Category Archives: RFID Tags

RFID make kids safer apparently

Over the summer break some schools in the US have treated themselves to RFID location systems, one school district seems to have excelled itself in the level of intrusion of it’s students while other schools it seems are only tagging staff with RFID using the school’s existing wifi.

Here in the UK we had one college, West Cheshire College, that looked at using active RFID over it’s existing wifi to track students, staff and assets but found that using an ultra wideband RFID, tagging 5,500 students, saved them $400,000 – $600,000 – that’s a lot of money.  However wifi based RFID is being used in the US to track staff, not students yet, at very aptly named schools called Skyview and Grandview.  A third school to use the active RFID using wifi is Patrick Henry School in Virginia.  Patrick Henry was a brilliant orator and a major figure of the American Revolution – best known for his quote “Give me liberty or give me death“.

Liberty – the state of being free within society from oppressive restrictions imposed by authority on one’s behaviour or political views.

give_me_liberty_1Is liberty compromised by RFID tagging and tracking humans, in this case children, with authority knowing your every move, behaviors and peer group association?   In the case of Belleville Public School District in New Jersey it seems liberty certainly may be compromised here.   As reported in the RFID Journal the school district is “implementing an active radio frequency identification [RFID] solution to locate students and faculty members within its schools, as well as students on its 21 buses… cameras with built-in analytic software, and a new phone system—as well as the posting of armed officers and a new director of security”.  Is is that dangerous being at school?  That sort of security is only afforded to inmates in prison but the technology in prisons is in place to stop people from getting out whereas at school it is there to stop people from getting in (with a massive added bonus of vast data harvesting).

Is it worth sacrificing privacy and liberty for this perceived improvement of safety as the above examples in the US cite?  And at what point does society put it’s foot down and say enough, we need our privacy.  It is doubtful the next generation will do that, being normalised to this high level of surveillance from school.

Patrick Henry Quote

New Jersey schools using person-tracking cameras, RFID and geo-tracking for students

Martin Okun,  Clarity Technologies Group

Martin J. Okun, Vice President of Security & Life Safety at Clarity Technologies Group

“As we see more and more violence in schools every day, we strive to find ways for our children to learn without fearing for their own safety,” Clarity Vice President Martin Okun.  Okun believes the security measures will a model for other districts concerned about security.

(If schools are that dangerous, more dangerous it seems than any other area of society, perhaps the simple solution is not to go to school and home educate.)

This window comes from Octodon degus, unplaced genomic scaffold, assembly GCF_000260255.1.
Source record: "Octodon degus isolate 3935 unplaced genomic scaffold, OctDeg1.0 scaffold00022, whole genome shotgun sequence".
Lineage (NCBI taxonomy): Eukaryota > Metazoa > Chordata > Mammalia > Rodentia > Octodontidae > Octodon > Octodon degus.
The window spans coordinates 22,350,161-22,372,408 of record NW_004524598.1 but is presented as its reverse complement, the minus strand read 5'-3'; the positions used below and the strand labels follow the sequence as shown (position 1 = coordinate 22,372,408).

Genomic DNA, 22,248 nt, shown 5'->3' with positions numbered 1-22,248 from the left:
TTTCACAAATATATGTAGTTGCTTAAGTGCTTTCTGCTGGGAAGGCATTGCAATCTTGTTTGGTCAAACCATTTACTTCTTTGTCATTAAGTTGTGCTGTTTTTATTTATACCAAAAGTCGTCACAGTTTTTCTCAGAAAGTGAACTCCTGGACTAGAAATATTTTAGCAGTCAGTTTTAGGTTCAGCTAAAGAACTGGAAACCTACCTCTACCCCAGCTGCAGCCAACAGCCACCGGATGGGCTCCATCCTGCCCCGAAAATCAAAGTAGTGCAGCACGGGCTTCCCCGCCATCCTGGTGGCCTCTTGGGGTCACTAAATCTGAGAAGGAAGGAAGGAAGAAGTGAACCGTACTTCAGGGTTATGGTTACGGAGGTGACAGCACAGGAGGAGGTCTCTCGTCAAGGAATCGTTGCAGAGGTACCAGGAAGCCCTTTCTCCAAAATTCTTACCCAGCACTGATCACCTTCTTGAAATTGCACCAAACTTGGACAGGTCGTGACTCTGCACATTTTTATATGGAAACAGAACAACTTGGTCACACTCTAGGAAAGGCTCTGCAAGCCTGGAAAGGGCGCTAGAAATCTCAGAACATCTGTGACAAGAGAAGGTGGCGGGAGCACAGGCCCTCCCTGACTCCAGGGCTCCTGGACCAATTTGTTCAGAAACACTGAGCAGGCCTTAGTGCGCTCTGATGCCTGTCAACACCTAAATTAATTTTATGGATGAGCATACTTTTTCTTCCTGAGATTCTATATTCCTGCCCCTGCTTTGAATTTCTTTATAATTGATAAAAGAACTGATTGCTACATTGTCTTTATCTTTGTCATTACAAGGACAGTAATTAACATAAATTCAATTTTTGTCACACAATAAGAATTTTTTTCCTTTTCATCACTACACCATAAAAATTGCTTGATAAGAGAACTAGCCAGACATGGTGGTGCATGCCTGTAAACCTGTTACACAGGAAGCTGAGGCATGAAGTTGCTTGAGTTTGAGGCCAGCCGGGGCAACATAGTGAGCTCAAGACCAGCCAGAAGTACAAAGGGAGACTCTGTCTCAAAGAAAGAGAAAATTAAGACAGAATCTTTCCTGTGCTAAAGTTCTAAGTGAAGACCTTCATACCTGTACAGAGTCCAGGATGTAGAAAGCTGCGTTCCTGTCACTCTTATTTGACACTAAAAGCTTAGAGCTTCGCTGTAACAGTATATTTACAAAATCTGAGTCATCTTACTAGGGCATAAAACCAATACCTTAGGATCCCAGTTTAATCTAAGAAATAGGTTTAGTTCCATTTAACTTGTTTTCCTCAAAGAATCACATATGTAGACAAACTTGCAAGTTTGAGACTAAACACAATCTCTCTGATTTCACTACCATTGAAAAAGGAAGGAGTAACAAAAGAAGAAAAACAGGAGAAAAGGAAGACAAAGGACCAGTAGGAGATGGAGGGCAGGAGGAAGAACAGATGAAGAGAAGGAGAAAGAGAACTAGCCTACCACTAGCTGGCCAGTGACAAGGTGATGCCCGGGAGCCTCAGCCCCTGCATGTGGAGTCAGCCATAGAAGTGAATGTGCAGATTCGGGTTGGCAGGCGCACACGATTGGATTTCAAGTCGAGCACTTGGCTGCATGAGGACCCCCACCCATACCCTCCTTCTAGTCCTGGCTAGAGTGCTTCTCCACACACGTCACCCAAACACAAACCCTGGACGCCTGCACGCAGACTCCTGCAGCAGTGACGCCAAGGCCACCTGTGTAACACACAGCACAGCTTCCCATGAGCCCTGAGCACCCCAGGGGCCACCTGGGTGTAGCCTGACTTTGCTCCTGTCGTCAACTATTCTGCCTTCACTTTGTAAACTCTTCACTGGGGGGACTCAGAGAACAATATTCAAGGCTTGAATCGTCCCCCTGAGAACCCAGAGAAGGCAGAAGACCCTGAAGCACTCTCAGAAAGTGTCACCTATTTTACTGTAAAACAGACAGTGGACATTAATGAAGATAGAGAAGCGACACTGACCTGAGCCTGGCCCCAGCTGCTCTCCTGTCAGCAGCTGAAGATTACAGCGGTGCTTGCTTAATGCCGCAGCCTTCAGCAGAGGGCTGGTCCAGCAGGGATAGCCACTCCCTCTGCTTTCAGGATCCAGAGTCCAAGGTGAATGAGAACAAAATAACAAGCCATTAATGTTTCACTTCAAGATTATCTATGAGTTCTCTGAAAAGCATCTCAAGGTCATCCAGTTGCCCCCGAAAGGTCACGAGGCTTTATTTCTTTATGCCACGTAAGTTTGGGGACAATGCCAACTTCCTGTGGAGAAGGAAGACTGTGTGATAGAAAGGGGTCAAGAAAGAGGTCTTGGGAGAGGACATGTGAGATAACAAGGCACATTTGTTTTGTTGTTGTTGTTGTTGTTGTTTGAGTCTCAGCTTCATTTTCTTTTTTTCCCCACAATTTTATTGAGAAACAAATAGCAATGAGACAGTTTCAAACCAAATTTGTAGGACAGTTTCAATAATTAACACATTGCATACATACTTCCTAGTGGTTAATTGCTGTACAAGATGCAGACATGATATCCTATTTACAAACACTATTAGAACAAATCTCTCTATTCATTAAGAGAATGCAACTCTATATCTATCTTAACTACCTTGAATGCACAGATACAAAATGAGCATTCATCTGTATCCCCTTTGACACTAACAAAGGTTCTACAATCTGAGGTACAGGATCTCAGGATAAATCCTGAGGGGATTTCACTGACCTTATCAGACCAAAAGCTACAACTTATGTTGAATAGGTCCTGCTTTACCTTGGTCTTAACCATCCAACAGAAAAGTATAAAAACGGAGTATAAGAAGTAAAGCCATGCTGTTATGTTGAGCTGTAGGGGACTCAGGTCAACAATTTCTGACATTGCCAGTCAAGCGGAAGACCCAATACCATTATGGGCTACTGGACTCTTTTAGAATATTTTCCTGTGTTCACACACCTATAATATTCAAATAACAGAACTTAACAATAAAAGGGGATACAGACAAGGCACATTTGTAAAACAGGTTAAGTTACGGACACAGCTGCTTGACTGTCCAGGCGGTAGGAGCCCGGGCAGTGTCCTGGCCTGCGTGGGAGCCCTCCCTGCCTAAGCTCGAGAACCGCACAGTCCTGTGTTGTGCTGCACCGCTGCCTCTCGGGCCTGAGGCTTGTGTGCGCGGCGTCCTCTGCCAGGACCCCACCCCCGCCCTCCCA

Person-tracking cameras, geo-tracking throughout building facilitates including transport, electronic access control, armed law enforcement and RFID tagging the occupants.  Sound like a prison or high security military base?  No.

This is a school district in New Jersey and this is Belleville School District’s reaction to the shooting at Sandy Hook Elementary school, Newtown, Connecticut as reported in NorthJersey.com and Belleville-Nutley Patch.

Belleville School District seem to be the first school in the US, and possibly globally, to utilize cameras to tracking people in an educational environment.  The only hi-tech surveillance technology missing here is biometrics but actually the above surveillance just about covers the complete erosion of students privacy in this instance.

According to the Belleville-Nutley Parch, Clarity Technologies Group are supplying the RFID – and the person-tracking camera system to be used on the students is demonstrated in this Clarity Technologies Youtube clip:

…”more and more violence in schools every day” as Martin Okun states.  Maybe the root of this violence should be addressed rather than trying to use technology as a sticking plaster to cover over the more serious issue of criminal disturbance in schools, rather than the student population have to be subjected to such invasive surveillance .

Maybe there are a few of issues at play here.  Are schools that dangerous?  Or is another ‘education’ taking place?  Perhaps this is even a good opportunity to road test a new technology on a student population?

West Cheshire College. Nothing to hide? Then nothing to fear, surely?

Youtube banning video Aug 8th 2013Well, it had to happen at some point.  West Cheshire College have joined the RFID Journal and Zebra Technologies in the need to erase evidence of their part in tracking children, using a real time location system, at West Cheshire College with active RFID for 3 years since 2010.